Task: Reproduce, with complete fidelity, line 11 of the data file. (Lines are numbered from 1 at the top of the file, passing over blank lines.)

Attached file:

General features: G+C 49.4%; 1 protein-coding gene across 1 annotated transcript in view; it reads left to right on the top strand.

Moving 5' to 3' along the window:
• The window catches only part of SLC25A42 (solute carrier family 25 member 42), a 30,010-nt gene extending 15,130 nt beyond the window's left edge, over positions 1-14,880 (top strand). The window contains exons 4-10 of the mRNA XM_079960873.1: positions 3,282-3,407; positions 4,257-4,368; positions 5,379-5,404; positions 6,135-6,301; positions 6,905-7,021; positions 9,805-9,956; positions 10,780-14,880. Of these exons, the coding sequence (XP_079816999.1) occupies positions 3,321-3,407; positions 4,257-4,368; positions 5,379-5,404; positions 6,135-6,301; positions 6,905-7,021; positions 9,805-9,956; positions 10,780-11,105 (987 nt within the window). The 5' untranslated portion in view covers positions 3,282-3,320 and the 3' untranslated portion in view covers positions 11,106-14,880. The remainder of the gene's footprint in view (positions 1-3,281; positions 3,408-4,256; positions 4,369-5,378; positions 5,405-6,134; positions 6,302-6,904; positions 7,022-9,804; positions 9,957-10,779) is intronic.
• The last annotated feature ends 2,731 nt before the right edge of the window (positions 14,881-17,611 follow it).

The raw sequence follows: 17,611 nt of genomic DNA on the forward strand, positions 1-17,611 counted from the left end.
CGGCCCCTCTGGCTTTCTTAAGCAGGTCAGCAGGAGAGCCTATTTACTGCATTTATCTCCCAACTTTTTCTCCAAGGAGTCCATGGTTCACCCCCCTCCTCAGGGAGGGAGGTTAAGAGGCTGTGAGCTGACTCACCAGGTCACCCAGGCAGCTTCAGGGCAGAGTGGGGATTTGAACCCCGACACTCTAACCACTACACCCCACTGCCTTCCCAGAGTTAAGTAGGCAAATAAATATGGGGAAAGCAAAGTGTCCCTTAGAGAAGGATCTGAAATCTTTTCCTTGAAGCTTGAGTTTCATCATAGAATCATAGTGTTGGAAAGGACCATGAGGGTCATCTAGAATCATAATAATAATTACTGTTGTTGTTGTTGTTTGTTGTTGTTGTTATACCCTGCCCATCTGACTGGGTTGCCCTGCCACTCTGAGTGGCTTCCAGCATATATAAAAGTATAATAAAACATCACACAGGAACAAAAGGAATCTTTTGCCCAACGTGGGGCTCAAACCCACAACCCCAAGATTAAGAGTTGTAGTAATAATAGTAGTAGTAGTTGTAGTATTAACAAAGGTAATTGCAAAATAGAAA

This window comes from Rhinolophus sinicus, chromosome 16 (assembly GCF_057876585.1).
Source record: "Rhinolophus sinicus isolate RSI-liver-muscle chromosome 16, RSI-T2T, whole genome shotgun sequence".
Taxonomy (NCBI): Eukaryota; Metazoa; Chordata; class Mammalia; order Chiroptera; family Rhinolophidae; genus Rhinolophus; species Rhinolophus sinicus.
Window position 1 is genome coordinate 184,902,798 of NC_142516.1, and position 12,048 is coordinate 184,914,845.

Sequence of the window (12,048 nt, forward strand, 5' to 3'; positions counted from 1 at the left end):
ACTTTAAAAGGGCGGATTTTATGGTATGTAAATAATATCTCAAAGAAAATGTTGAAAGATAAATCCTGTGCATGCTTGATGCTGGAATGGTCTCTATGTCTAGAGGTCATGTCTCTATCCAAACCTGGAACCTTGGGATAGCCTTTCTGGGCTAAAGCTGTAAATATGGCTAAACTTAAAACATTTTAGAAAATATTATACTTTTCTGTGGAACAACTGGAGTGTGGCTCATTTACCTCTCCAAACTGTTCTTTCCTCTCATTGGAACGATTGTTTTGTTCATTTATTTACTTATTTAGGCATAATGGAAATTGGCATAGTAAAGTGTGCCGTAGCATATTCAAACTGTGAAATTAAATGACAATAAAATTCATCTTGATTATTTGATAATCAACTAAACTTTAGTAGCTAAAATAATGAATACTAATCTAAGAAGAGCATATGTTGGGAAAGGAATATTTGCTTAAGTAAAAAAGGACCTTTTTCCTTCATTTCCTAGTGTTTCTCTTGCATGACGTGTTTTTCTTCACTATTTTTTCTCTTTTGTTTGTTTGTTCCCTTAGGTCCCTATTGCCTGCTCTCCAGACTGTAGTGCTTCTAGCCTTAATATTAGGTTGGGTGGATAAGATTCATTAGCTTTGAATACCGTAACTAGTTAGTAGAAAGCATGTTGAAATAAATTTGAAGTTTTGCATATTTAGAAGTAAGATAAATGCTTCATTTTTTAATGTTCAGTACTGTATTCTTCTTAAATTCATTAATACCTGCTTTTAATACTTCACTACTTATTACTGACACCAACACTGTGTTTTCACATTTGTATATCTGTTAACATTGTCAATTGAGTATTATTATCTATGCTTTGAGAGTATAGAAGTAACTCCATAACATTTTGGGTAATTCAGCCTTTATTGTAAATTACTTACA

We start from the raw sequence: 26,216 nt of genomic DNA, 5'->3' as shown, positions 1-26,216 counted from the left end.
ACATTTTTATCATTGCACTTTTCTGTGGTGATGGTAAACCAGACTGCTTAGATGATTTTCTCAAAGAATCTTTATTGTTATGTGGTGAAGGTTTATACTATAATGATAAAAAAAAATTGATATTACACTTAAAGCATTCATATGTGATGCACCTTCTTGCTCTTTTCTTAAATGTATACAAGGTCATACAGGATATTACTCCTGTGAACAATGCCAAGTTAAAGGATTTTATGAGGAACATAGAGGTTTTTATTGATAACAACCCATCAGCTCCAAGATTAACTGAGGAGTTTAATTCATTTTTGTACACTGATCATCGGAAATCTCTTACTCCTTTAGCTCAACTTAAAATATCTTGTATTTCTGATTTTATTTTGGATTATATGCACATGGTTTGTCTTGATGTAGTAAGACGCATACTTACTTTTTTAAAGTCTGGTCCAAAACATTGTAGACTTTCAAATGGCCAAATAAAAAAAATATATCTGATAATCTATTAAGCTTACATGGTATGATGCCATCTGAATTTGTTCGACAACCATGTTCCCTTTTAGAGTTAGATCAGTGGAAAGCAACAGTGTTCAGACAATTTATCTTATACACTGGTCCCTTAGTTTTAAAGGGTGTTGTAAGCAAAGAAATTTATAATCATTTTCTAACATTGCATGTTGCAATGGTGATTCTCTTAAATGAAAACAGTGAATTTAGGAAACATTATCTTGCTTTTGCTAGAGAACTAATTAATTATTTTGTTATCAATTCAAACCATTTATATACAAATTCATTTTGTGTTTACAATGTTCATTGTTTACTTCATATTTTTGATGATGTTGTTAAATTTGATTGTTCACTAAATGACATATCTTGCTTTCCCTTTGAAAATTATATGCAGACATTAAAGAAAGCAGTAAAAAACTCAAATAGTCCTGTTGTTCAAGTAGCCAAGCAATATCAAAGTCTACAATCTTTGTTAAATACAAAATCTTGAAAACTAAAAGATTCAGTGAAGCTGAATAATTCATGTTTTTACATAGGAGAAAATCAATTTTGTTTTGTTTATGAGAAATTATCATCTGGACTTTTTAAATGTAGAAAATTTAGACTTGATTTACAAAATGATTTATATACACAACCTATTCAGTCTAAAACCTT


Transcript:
Sequence of the window (12,048 nt, forward strand, 5' to 3'; positions counted from 1 at the left end):